Wednesday, December 5, 2018

Thrilling Comics #1 - pt. 1

Ouch, my eyes! I haven't had to look at a scan from fiche in a while.

Anyway, this is the first Dr. Strange in comics, and you'll notice he's more Superman than Master of the Mystic Arts.

Adventure begins quickly for Dr. Strange, as he's just walking along and hears a scream.

Here we have an example of a head blow not knocking out a Hero.

It's unclear what the villain is doing here. Turning invisible? Most players would want to continue trying to attack, but the Editor, perhaps insisting on a more realistic reaction, required a save vs. plot or be too shocked to act for 1 turn, which seems to have happened here.
The superhero power Leap I is in clear evidence here, but it gets sketchier once the shooting starts. It's unlikely that Strange can take a hail of bullets at 1st level, but if he's activated a second, buffing power like Nigh-Invulnerable Skin, then he probably has at least one brevet rank. And then again, the average gangster can't shoot that many times with even a tommy gun, so maybe Strange could take that damage and just be "sorely wounded."
Virginia performs first aid, restoring 1 hp to Dr. Strange. It's unclear if he can't perform first aid on himself, or if he accepts her offer just out of politeness.

The delta ray is an unusually powerful weapon because it kills and it wrecks things, as if at least a level 5 superhero. Of course, for now, it's only a MacGuffin; the danger is only if the Heroes get their hands on it.

I thought panel 4 was unusual enough to warrant sharing. "Carson Manor" isn't written on the card, but is printed as if it was a business card. Yet we'll find out on the next page that Carson Manor is a haunted house. So I wonder what the history is there; is Carson Manor such a well-known haunted house that it serves as a local tourist attraction?
On this page we finally learn what gives Dr. Strange his strength and leaping abilities, but we also learn that superheroes need a self-healing ability. I have toyed with the notion before and, while it didn't make it into the 2nd ed. Hideouts & Hoodlums Basic rulebook, it will surely be in the Heroes Handbook.

The manor's foyer looks suspiciously like a storeroom, or is being used as a storeroom. The mobsters inside smartly keep a pair of lookouts by the entrance (and, one could presume, by every entrance around the manor).
Another example of a superhero forgetting to take defensive buffs and going down quickly.

A possible problem with how the superhero class works: wrecking things is supposed to have no duration, so Strange shouldn't need a new dose of Alosun. Of course, it is also possible that Strange's player just keeps blowing his wrecking things rolls, and joked about needing an extra dose of Alosun to charge his dice. Sure enough, the player easily makes the very next roll (possibly getting double 6's, with those results).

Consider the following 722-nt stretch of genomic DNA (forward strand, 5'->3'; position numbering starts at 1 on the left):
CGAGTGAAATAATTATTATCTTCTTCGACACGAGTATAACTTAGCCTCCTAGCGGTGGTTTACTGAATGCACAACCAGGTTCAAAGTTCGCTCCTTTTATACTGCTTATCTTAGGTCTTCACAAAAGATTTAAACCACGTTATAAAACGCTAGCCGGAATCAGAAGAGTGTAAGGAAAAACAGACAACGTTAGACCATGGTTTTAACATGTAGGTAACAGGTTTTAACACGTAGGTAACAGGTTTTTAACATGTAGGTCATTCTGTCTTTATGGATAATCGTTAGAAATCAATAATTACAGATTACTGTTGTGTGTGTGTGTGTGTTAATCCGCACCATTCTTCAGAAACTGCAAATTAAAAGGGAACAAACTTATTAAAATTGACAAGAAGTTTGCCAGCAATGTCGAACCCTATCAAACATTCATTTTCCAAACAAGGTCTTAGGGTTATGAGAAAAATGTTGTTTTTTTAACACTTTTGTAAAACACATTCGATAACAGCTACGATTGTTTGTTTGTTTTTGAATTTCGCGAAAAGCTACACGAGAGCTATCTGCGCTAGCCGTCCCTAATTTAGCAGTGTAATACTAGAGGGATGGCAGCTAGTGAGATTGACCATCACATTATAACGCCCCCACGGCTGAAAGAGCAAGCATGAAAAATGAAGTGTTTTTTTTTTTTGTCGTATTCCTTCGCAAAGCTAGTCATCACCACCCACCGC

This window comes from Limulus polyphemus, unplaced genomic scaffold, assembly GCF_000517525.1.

Crashing upwards through a ceiling could be as easy as wrecking robots, if Strange also has a Leap power engaged.

Panel 2 is difficult; it looks like Strange is grappling four opponents at once and no power currently allows this. There might need to be a level 2 power called Step Right Up, Boys! that lets you grapple up to four times per turn.

Strange sure took his sweet time activating his Invulnerability power. This also tells us that Strange has at least five brevet ranks.
That leap would have done 3-18 points of damage without either his Leap or Invulnerability power still engaged.

It does not normally work this way that one's clothes catch on fire in 1 turn, and then the body takes damage in the following turn. More likely, Virginia did take fire damage, but only 1 point.
Shielding Virginia, or taking damage for another target, is something I struggle with. On one side, it's very super-heroic. On the other side, if meta-gamed it could really change how combat plays out ("How many hp do you have left? 3? I've got 7, I'll take that hit instead").  

There is precedent on this blog for using others to absorb falling damage (if you land on them), which is mechanically the same as absorbing car-rolling damage. 

(Scans courtesy of Digital Comic Museum.)

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